Thanks for the reply. I checked and there’s not any play in the shaft so I ruled out a bearing but the lower unit is new territory for me. Up till now I changed the gear oil regularly and kept the prop shaft greased. I used my caliper today and took measurements from the housing to the shaft all around it and no difference. There’s probably a better way to check for a bent shaft but this is what I came up with.
 
I agree. I'd grab the prop shaft and trying moving it back an forth in all directions and see if you feel any play. If you can feel it then that isn't a good sign for your bearings. If it feels ok, then you could use a dial indicator and check for runout as you rotate the prop shaft.
I appreciate the advice. I couldn’t find any play at all in the shaft.
But I’m afraid you lost me. Can you elaborate more on a dial indicator and checking for run out?
When I spin the prop by hand it has a slight rubbing noise and rotates about 2-3 times before it stops.
Back when I ran bigger outboards I could spin the prop on them by hand and they spun more freely.
 
Sounds like a slight bend in your propshaft, but it might not be enough to worry about, unless you keep getting water in your fuel.

I know people who have had pretty bad bends for years, and they just drain out the water every once in awhile and keep on going. Or, find a blown motor on Craigslist and use the lower from it. You will be fine, one way or another.
 
Sounds like a slight bend in your propshaft, but it might not be enough to worry about, unless you keep getting water in your fuel.

I know people who have had pretty bad bends for years, and they just drain out the water every once in awhile and keep on going. Or, find a blown motor on Craigslist and use the lower from it. You will be fine, one way or another.
I went ahead and refilled the lower unit yesterday because I didn’t want it ti sit dry.
We’re having a church picnic at a small power plant lake where I take it for test runs and a little bass fishing.
I’m supposed to have it there and give boat rides. Especially to little ones that have never been in a boat. I’m thinking about going ahead and take it.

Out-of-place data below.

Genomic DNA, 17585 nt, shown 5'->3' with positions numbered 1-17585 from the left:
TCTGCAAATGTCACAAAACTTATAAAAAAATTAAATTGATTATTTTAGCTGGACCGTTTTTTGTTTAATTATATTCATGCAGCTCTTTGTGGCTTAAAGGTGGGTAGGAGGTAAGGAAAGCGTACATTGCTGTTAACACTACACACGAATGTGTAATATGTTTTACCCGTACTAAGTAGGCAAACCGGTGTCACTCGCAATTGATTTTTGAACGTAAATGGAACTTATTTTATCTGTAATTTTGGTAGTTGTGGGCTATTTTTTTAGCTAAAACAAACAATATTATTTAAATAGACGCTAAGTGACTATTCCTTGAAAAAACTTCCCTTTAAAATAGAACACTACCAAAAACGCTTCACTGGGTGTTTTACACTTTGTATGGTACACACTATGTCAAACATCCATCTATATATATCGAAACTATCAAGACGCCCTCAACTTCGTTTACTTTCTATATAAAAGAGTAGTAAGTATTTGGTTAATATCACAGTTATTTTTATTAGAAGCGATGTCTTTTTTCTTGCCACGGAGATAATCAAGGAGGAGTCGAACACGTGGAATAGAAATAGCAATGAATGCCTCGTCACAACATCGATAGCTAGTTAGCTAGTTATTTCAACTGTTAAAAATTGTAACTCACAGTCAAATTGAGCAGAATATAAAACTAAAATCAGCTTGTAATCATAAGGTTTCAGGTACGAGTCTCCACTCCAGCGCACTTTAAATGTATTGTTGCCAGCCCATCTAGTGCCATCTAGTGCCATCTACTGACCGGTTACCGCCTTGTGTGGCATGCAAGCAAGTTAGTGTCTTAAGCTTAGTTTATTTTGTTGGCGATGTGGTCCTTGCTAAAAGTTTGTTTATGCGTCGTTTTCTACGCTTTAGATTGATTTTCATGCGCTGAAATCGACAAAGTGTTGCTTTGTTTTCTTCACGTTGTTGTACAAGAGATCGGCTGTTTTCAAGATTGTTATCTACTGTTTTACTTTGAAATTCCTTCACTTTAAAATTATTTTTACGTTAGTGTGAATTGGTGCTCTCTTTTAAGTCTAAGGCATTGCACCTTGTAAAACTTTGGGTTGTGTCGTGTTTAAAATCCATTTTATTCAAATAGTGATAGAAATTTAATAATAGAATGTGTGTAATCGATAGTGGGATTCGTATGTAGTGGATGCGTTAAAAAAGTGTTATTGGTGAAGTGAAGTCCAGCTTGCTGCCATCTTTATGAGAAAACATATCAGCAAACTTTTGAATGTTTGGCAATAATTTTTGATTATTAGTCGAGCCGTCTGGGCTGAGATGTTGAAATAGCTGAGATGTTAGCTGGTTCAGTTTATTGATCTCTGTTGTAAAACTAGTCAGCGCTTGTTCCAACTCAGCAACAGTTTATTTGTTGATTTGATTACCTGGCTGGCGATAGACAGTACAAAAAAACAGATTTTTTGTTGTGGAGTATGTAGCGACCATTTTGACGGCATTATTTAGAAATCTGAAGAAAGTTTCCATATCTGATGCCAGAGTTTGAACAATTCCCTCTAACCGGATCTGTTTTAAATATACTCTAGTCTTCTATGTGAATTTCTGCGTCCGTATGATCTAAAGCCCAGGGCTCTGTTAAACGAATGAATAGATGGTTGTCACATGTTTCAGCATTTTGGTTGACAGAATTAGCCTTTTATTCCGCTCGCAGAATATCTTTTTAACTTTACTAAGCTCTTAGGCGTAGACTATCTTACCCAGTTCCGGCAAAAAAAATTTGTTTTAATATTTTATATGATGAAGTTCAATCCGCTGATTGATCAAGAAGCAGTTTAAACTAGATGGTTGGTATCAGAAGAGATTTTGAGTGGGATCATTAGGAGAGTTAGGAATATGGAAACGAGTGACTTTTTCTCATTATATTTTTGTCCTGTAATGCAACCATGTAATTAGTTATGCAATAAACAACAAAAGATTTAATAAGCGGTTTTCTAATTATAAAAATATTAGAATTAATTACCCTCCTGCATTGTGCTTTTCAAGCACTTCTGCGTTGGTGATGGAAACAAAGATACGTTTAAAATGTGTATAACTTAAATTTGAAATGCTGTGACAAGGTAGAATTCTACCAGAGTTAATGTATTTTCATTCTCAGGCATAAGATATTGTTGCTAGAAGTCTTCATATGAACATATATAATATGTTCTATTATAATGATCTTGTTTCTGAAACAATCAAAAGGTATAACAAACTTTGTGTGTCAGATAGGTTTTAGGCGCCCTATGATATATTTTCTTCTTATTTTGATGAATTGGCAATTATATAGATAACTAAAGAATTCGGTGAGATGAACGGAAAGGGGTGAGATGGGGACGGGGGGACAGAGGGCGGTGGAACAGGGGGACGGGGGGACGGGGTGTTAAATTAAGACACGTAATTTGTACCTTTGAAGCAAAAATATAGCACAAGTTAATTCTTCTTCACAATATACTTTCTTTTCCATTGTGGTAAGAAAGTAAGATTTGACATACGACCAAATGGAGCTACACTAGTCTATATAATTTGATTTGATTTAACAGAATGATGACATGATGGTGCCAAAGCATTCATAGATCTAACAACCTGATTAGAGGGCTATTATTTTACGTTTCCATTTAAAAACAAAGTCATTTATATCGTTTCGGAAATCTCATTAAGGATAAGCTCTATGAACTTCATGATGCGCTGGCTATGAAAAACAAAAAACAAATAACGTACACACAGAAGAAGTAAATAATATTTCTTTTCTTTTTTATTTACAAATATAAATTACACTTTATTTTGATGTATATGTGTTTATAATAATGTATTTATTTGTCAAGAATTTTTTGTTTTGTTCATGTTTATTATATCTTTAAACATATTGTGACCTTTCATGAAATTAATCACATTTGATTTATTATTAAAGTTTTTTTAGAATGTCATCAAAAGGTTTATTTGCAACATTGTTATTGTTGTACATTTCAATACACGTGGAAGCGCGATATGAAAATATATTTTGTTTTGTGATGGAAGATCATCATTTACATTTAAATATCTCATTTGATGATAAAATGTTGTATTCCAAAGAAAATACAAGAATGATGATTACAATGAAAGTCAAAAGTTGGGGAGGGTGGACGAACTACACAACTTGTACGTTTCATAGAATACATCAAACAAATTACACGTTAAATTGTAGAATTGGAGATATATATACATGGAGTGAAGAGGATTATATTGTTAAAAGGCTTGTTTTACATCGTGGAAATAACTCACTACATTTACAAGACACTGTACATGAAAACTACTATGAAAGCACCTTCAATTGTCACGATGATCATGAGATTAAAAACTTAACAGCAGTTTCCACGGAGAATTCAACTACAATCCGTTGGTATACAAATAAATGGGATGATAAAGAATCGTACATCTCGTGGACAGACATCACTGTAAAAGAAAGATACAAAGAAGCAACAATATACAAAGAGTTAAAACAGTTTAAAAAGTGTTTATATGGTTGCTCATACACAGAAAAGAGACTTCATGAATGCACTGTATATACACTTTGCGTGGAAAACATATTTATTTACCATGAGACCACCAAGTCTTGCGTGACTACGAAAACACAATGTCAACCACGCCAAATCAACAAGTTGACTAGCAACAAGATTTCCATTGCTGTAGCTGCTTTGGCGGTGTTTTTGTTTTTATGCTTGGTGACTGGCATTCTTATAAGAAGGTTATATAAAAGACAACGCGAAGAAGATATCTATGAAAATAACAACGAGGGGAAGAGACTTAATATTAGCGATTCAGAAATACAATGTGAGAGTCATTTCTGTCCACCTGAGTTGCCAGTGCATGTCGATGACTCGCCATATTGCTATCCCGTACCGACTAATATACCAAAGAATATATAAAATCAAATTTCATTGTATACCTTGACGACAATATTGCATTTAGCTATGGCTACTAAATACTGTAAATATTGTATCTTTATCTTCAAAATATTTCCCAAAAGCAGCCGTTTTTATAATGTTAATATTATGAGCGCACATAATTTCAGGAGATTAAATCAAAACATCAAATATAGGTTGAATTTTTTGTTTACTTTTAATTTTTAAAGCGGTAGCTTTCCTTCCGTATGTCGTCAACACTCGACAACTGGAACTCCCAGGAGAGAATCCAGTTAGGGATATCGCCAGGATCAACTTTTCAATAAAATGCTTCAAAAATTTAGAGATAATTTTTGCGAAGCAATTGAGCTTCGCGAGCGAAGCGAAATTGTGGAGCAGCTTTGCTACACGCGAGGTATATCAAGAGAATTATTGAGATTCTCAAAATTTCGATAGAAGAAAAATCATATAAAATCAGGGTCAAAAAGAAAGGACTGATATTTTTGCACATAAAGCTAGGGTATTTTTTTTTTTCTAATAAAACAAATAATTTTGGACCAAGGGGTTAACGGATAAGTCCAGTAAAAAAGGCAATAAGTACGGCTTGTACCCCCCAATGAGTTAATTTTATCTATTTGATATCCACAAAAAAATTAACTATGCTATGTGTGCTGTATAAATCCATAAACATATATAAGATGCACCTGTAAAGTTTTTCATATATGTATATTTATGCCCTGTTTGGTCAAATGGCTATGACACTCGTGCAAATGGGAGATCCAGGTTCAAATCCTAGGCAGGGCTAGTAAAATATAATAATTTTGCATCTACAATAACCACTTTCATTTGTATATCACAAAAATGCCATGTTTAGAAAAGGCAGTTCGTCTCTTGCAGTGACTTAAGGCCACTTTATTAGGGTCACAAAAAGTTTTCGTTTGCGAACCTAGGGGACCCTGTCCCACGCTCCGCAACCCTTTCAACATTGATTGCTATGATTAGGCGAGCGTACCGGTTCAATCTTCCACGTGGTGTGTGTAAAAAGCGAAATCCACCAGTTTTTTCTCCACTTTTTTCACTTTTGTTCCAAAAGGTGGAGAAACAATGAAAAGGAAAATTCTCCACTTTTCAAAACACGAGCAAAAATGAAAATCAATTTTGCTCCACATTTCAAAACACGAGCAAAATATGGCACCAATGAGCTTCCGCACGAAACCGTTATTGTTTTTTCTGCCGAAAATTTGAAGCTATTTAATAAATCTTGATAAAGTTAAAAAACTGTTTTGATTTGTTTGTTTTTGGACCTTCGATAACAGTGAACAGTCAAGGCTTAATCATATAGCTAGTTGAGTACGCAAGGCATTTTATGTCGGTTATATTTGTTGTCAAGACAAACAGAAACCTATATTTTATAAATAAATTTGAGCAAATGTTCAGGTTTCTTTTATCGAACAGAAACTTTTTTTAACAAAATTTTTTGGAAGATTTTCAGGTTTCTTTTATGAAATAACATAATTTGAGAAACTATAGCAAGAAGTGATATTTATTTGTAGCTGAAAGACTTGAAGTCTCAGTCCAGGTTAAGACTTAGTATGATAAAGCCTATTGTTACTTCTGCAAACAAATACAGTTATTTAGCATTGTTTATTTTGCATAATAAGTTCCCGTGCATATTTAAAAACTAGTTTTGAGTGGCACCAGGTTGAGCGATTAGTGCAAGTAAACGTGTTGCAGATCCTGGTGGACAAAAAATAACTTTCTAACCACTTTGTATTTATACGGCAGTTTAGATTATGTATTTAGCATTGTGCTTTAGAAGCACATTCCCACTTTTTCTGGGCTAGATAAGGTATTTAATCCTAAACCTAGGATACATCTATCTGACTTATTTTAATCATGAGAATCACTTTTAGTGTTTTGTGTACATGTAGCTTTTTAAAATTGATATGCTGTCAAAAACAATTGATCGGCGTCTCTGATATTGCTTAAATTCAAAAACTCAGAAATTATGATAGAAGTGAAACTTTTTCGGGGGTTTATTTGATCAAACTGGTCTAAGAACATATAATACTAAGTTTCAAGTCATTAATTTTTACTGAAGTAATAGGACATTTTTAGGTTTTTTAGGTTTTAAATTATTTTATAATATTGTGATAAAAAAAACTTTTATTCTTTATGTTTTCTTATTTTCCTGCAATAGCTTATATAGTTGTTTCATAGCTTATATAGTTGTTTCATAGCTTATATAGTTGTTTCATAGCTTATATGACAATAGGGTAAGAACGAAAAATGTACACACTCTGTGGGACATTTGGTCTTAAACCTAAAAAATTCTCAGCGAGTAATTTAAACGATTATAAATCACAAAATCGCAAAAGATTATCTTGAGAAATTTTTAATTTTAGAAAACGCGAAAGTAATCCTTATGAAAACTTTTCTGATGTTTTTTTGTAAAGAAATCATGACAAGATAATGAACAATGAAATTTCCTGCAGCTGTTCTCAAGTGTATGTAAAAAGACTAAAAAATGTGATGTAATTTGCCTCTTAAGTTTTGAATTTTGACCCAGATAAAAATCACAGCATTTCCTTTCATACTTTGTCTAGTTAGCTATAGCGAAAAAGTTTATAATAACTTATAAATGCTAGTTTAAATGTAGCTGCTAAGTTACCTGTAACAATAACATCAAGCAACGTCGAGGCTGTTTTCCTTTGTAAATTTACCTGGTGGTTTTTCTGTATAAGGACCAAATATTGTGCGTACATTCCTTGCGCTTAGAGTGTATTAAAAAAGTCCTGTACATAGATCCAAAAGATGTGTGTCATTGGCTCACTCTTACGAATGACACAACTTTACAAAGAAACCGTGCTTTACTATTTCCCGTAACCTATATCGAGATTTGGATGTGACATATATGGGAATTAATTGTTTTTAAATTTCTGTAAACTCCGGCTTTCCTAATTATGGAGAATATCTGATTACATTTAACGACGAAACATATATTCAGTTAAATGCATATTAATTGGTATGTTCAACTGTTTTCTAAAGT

That way I can get in some wot time with fresh fuel mix to get the sludge out.
Then I’ll check for water in the lower and see what I have.
That oil I drained has been in there for three months with a lot of time of the water. All day trips.
 
I appreciate the advice. I couldn’t find any play at all in the shaft.
But I’m afraid you lost me. Can you elaborate more on a dial indicator and checking for run out?
When I spin the prop by hand it has a slight rubbing noise and rotates about 2-3 times before it stops.
Back when I ran bigger outboards I could spin the prop on them by hand and they spun more freely.
Basically a dial indicator on a mount is secured somewhere where the indcator is in contact with the prop shaft. Zero the gauge and rotate the prop shaft while the lower unit itself is fixed/stationary and record the max and min changes on the gauge (aka runout). There is a spec for the allowable in the service manual which is prob pretty standard across manufacturers and HP ranges. Best way to lock it all down for a basic shade treee mechanic is probably to remove lower and put skeg in a vise and attach the magnetic indicator arm to the vise itself. All that said, personally i'd pressure test first and if good not worry about checking the prop shaft.

Again I cant recommend the mityvac tool enough. Great for outboard lowers and you can use it as intended to bleed brakes on your vehicles by yourself
 
Basically a dial indicator on a mount is secured somewhere where the indcator is in contact with the prop shaft. Zero the gauge and rotate the prop shaft while the lower unit itself is fixed/stationary and record the max and min changes on the gauge (aka runout). There is a spec for the allowable in the service manual which is prob pretty standard across manufacturers and HP ranges. Best way to lock it all down for a basic shade treee mechanic is probably to remove lower and put skeg in a vise and attach the magnetic indicator arm to the vise itself. All that said, personally i'd pressure test first and if good not worry about checking the prop shaft.

Again I cant recommend the mityvac tool enough. Great for outboard lowers and you can use it as intended to bleed brakes on your vehicles by yourself
Thank you thank you!
I was trying to figure out how to check the shaft. Didn’t know what tool it would take. I’ve been looking at the mityvac’s. Just got to pull the trigger at the right time.